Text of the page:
Multi-Skilling Is Key To Our Recovery: How To Recruit For Multi-Skilled Roles

A very unique issue has presented itself to hospitality businesses throughout the pandemic. Operators reacted agilely to seek new revenue streams to overcome restrictions, while simultaneously battling the need to operate with significantly less staff. As a result, we saw employees became incredibly adaptable when it came to learning new skills. 

Now as we prepare for re-opening, the need for multi-skilling is more prevalent than ever. Not only does having a cross-trained workforce offer significantly more flexibility and responsiveness to fluctuating demand, it also reduces labour costs at a time where, financially, our industry is still reeling from the effects of the last 12 months; not to mention the fact that it’s the future of work.

What does this mean for Hospitality recruitment?

Put simply, recruiters and companies alike will no longer be able to depend on age-old skill sets that we historically looked for in prospective candidates. In every industry, including hospitality, a major shift is taking place which calls for a revamped skill set for the post-COVID phase. 

But just what are the skills that are so important for our industries recovery? Well, with the focus firmly on multi-skilled and versatile teams, these are the top soft skills we should be looking for across our industry:

  • The ability to multitask
  • Thriving under pressure 
  • Ability to work with ambiguity
  • Adaptability
  • High emotional Intelligence 
  • Strong communication skills

Brands who hone in on these will benefit for many reasons.

The focus on soft skills

To accommodate the essential demand for these skills to support our business’ recovery, we, as recruiters, must shift our approach to sourcing and selecting prospective talent.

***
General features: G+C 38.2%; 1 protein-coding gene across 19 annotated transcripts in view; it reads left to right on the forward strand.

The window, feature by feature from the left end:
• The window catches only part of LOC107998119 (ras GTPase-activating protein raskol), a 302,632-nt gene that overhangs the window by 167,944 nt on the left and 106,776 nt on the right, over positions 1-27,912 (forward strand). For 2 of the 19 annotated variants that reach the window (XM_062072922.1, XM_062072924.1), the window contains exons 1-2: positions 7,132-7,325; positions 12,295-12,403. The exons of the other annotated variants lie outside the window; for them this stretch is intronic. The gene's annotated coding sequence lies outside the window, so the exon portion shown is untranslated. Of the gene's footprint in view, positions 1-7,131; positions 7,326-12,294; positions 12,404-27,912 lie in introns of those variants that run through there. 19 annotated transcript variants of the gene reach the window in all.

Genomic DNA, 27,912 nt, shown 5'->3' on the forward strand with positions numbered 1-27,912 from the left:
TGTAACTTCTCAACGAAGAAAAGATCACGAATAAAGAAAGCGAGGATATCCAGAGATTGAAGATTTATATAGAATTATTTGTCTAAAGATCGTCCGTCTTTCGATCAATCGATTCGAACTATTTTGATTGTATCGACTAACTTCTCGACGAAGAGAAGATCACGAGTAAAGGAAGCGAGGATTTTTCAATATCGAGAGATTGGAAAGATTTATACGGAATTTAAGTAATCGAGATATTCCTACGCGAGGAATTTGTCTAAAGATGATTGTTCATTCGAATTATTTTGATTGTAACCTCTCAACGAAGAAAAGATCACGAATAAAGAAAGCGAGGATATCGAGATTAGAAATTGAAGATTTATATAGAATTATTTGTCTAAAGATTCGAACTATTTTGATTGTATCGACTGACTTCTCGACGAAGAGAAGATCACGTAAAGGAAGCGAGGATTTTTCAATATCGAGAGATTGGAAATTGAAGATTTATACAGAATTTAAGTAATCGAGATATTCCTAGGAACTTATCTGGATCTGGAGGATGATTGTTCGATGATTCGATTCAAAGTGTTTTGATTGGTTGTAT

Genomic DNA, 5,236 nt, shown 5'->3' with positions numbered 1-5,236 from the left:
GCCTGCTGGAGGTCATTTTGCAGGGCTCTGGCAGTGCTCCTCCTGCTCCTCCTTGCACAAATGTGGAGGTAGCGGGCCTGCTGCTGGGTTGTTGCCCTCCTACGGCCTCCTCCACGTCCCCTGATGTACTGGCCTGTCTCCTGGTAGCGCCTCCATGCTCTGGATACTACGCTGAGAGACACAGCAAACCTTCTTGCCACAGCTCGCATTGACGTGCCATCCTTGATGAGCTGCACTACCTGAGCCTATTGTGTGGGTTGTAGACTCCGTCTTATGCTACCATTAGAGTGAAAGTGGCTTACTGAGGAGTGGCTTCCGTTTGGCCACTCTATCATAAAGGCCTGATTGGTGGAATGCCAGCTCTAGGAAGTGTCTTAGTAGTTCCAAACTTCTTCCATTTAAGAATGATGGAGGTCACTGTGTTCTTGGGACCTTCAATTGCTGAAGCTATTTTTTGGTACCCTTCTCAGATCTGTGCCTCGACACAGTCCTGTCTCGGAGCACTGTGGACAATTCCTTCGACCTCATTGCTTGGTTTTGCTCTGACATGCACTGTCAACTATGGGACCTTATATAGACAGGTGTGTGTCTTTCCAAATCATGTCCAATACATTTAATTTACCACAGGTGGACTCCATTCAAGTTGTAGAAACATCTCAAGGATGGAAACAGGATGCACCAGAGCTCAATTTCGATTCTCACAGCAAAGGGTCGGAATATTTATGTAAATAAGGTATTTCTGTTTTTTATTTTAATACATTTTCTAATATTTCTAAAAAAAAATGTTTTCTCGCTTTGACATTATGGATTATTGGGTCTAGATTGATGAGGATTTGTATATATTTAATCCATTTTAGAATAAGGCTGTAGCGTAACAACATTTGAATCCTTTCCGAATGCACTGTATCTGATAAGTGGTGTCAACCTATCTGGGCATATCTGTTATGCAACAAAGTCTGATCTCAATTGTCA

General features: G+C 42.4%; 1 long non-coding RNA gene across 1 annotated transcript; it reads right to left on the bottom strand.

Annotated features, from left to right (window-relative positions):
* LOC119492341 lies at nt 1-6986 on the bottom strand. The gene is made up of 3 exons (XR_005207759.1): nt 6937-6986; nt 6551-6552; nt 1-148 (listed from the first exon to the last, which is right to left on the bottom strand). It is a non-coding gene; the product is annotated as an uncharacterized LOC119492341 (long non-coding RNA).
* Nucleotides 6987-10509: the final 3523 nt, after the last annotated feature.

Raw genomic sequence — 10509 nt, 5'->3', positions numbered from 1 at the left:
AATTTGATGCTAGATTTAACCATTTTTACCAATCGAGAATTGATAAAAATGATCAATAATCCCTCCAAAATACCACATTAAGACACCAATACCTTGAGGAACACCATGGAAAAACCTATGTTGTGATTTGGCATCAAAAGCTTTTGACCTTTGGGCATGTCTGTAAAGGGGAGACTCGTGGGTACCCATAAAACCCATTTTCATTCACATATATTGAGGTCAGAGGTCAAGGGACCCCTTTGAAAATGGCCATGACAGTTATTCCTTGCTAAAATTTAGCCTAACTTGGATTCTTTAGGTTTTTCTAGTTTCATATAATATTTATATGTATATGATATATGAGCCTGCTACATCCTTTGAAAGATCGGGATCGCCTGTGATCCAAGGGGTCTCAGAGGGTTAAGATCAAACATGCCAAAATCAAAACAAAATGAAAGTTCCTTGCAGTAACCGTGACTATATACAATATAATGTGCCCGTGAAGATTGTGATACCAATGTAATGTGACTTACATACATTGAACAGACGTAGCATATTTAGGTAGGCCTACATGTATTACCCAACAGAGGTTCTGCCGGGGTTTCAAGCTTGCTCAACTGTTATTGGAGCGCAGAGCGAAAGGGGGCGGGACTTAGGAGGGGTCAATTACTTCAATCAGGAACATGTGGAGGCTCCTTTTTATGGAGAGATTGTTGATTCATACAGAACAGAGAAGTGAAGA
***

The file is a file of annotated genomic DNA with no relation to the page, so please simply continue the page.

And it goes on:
Harri’s got you with our top-tips on how to recruit the right soft skills for multi-skilled roles.

1. Automate your screening questions

Soft skills are much more difficult to measure, because they aren’t easy to quantify. You can’t ask screening questions such as “how much revenue did you generate last year?” and easily measure it against a predetermined criterion.

You’ll need questions specifically tailored to the skills you’re looking for. This is why pre-screening when it comes to assessing for soft skills, is incredibly helpful and saves a huge amount of time, whittling down candidates in the early stages.

It’s also why, Harri has recently enhanced our automated screening questions to enable you to identify the qualities you are looking for and to assess them consistently, fairly and without bias; quickly. 

Beyond this, once you’ve determined a candidate suitable for a role following their screening questions answered within Harri, they’re automatically invited to an interview with the hiring manager. 

Why is this important? Because if they’re meeting the criteria, in today’s tough market, you’re going to want to wow suitable candidates with a seamless recruitment process that ensures they don’t drop out of the funnel.

2. Don’t rely solely on the traditional face-to-face interview

A skills practice exercise is the best way to identify a wide range of soft skills requirements, including how to work under pressure, communication skills, problem solving and critical thinking.

There is a reason why these practices have been around as long as we can remember, and that’s because you’re able to put the individual into a real-life scenario and assess their ability to handle the situation positively. Better still? These can be organised in wide groups so you can assess at scale.

3. Behavioural over situational interview questions

Despite their fuzzy name, soft skills are critical for job performance and ensuring cultural fit. If you’re using Harri, you can at least be sure that your candidates actually live up to the soft skills they’ve displayed in their CV following their round of automated screening questions.

However, for everyone else? You’ll need a structured interview with plenty of interaction and a ton of probing questions.

Behavioural questions are the best approach as they are open-ended, allowing candidates to talk about their experiences in detail. They’ll allow candidates to draw on specifics of past experiences where they’ve demonstrated the soft-skills cited in the scoring criteria for the role. 

An example of this would be:

“Tell me about a time you’ve had to deal with an upset customer who was complaining about a team member in another department?”

Such a question can help you identify the individuals approach to teamwork, their emotional intelligence and communication skills, all at once!

Want to find out how Harri can support you to recruit the soft-skills that are integral to your recovery?

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